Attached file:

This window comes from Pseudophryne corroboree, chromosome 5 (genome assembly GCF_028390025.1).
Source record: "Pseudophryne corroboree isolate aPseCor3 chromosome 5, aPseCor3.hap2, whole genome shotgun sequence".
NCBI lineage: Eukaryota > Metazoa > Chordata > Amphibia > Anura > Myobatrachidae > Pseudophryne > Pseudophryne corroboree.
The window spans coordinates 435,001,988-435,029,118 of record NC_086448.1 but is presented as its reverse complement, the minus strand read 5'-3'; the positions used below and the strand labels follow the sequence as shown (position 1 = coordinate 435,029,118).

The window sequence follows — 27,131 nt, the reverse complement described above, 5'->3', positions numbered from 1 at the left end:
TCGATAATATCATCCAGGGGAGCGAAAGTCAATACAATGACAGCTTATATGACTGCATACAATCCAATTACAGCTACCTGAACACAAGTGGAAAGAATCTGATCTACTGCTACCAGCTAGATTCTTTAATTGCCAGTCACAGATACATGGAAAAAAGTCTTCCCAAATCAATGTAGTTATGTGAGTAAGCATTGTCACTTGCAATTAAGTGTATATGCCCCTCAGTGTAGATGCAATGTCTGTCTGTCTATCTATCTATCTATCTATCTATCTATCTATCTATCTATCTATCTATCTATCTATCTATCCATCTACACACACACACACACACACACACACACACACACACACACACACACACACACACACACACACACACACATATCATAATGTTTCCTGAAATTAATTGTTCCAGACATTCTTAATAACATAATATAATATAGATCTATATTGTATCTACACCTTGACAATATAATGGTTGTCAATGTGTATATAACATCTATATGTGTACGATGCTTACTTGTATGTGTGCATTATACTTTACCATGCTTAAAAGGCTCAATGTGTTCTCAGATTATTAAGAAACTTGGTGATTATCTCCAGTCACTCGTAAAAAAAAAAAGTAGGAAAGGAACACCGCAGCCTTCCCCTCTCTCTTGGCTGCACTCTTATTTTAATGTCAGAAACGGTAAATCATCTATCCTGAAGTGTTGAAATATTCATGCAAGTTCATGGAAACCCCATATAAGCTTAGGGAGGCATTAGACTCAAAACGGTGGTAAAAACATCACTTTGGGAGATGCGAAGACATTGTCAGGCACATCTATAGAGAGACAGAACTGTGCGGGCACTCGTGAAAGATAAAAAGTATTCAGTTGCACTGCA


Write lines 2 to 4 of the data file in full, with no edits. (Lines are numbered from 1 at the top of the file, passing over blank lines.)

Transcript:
Source record: "Pseudophryne corroboree isolate aPseCor3 chromosome 5, aPseCor3.hap2, whole genome shotgun sequence".
NCBI lineage: Eukaryota > Metazoa > Chordata > Amphibia > Anura > Myobatrachidae > Pseudophryne > Pseudophryne corroboree.
The window spans coordinates 435,001,988-435,029,118 of record NC_086448.1 but is presented as its reverse complement, the minus strand read 5'-3'; the positions used below and the strand labels follow the sequence as shown (position 1 = coordinate 435,029,118).